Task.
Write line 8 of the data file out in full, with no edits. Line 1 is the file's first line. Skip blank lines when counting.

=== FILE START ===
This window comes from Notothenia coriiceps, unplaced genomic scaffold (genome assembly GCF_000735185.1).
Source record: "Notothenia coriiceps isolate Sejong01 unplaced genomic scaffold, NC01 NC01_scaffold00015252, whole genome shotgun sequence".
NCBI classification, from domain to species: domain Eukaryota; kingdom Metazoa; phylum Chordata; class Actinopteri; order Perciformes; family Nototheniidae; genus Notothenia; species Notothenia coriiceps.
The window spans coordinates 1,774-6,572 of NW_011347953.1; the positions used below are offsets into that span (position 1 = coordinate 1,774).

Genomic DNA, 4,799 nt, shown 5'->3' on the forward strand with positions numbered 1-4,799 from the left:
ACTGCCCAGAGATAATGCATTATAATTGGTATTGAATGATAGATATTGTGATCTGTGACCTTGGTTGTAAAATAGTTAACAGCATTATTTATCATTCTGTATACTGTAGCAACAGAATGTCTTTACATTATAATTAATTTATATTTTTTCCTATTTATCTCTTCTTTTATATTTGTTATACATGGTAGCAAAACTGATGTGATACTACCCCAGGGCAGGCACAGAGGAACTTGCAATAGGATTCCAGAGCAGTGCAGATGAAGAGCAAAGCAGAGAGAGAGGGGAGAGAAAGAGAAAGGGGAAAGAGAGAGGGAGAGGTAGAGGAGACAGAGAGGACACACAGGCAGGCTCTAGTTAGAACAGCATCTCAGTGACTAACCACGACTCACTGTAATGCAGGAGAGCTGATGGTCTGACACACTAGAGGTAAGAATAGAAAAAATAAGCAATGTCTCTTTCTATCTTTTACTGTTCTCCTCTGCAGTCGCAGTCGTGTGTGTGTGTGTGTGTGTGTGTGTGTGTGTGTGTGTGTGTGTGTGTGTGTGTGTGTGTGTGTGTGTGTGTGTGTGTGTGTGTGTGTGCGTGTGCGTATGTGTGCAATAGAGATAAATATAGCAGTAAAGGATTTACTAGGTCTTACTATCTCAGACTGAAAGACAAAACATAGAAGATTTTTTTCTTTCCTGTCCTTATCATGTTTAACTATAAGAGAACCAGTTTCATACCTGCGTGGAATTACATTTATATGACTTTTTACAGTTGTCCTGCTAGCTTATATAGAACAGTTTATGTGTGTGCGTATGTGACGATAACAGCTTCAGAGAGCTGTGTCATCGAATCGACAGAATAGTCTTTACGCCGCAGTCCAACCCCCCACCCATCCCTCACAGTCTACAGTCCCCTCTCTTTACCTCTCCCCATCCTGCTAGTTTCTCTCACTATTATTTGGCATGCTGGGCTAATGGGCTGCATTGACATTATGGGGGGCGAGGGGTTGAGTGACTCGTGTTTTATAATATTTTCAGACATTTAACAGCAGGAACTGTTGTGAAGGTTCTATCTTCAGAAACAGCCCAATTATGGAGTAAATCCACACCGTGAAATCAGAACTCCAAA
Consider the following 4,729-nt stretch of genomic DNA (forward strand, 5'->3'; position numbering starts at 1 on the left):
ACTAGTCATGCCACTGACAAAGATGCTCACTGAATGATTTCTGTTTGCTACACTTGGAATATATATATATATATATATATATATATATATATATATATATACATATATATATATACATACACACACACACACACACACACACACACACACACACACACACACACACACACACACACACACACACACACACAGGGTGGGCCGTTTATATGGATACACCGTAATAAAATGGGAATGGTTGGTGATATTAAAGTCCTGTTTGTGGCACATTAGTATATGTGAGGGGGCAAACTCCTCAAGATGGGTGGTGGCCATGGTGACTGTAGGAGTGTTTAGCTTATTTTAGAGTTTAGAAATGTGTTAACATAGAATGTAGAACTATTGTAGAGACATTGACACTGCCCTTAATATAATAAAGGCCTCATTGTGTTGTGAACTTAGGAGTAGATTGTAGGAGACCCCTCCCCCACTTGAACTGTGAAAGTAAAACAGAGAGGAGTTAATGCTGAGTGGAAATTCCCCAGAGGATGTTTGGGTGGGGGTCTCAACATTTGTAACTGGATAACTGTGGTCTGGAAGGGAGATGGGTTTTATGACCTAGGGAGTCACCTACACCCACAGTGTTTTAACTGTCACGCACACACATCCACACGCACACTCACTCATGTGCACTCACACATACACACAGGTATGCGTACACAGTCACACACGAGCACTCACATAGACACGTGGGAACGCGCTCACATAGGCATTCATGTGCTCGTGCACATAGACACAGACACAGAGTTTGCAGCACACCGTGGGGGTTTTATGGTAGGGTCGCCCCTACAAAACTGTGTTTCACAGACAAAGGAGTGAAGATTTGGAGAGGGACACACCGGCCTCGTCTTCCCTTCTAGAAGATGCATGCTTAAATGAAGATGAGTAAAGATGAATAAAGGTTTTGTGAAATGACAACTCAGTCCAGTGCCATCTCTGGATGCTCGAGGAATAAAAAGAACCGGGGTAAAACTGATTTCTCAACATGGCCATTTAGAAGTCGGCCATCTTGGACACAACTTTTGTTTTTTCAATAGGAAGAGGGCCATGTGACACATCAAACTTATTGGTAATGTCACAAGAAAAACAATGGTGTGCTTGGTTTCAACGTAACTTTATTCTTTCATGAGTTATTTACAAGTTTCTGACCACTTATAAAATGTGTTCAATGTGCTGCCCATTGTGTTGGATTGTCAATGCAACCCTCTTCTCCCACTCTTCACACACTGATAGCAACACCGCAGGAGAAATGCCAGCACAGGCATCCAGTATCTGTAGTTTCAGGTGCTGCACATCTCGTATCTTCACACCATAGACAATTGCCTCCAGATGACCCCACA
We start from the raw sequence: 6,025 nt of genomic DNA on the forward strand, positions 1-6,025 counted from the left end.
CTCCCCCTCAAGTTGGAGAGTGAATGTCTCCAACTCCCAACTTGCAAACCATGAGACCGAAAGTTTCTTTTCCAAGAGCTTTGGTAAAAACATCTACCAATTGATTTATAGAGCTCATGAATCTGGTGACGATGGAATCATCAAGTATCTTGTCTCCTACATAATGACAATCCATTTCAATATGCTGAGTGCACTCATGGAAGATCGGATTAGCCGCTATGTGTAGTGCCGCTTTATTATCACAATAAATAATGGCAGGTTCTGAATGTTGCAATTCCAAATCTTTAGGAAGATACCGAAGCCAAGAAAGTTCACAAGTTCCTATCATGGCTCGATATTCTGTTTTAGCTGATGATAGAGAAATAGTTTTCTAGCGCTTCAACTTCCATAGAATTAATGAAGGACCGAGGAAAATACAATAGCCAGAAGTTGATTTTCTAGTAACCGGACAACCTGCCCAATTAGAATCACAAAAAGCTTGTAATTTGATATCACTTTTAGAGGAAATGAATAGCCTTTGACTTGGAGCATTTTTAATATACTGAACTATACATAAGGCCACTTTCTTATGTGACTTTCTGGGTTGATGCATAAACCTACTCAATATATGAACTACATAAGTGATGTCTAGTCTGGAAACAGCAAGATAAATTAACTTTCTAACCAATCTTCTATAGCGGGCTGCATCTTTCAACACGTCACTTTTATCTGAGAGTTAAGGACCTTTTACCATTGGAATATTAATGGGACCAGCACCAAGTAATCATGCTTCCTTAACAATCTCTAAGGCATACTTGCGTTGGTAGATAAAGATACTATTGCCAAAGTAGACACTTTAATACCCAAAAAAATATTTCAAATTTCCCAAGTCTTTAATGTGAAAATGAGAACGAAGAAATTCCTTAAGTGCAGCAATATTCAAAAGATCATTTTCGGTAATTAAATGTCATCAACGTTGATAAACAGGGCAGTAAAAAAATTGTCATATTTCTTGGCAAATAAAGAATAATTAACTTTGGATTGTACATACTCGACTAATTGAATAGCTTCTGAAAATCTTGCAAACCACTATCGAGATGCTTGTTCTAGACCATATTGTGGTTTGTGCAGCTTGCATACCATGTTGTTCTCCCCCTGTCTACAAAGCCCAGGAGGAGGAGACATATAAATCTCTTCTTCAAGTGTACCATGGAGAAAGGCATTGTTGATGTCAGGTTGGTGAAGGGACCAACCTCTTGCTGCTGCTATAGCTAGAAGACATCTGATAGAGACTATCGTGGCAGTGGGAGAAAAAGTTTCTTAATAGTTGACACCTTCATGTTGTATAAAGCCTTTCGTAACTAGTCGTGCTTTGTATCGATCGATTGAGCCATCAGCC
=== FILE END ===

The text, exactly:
ACTAGTCATGCCACTGACAAAGATGCTCACTGAATGATTTCTGTTTGCTACACTTGGAATATATATATATATATATATATATATATATATATATATATATACATATATATATATACATACACACACACACACACACACACACACACACACACACACACACACACACACACACACACACACACACACACACAGGGTGGGCCGTTTATATGGATACACCGTAATAAAATGGGAATGGTTGGTGATATTAAAGTCCTGTTTGTGGCACATTAGTATATGTGAGGGGGCAAACTCCTCAAGATGGGTGGTGGCCATGGTGACTGTAGGAGTGTTTAGCTTATTTTAGAGTTTAGAAATGTGTTAACATAGAATGTAGAACTATTGTAGAGACATTGACACTGCCCTTAATATAATAAAGGCCTCATTGTGTTGTGAACTTAGGAGTAGATTGTAGGAGACCCCTCCCCCACTTGAACTGTGAAAGTAAAACAGAGAGGAGTTAATGCTGAGTGGAAATTCCCCAGAGGATGTTTGGGTGGGGGTCTCAACATTTGTAACTGGATAACTGTGGTCTGGAAGGGAGATGGGTTTTATGACCTAGGGAGTCACCTACACCCACAGTGTTTTAACTGTCACGCACACACATCCACACGCACACTCACTCATGTGCACTCACACATACACACAGGTATGCGTACACAGTCACACACGAGCACTCACATAGACACGTGGGAACGCGCTCACATAGGCATTCATGTGCTCGTGCACATAGACACAGACACAGAGTTTGCAGCACACCGTGGGGGTTTTATGGTAGGGTCGCCCCTACAAAACTGTGTTTCACAGACAAAGGAGTGAAGATTTGGAGAGGGACACACCGGCCTCGTCTTCCCTTCTAGAAGATGCATGCTTAAATGAAGATGAGTAAAGATGAATAAAGGTTTTGTGAAATGACAACTCAGTCCAGTGCCATCTCTGGATGCTCGAGGAATAAAAAGAACCGGGGTAAAACTGATTTCTCAACATGGCCATTTAGAAGTCGGCCATCTTGGACACAACTTTTGTTTTTTCAATAGGAAGAGGGCCATGTGACACATCAAACTTATTGGTAATGTCACAAGAAAAACAATGGTGTGCTTGGTTTCAACGTAACTTTATTCTTTCATGAGTTATTTACAAGTTTCTGACCACTTATAAAATGTGTTCAATGTGCTGCCCATTGTGTTGGATTGTCAATGCAACCCTCTTCTCCCACTCTTCACACACTGATAGCAACACCGCAGGAGAAATGCCAGCACAGGCATCCAGTATCTGTAGTTTCAGGTGCTGCACATCTCGTATCTTCACACCATAGACAATTGCCTCCAGATGACCCCACA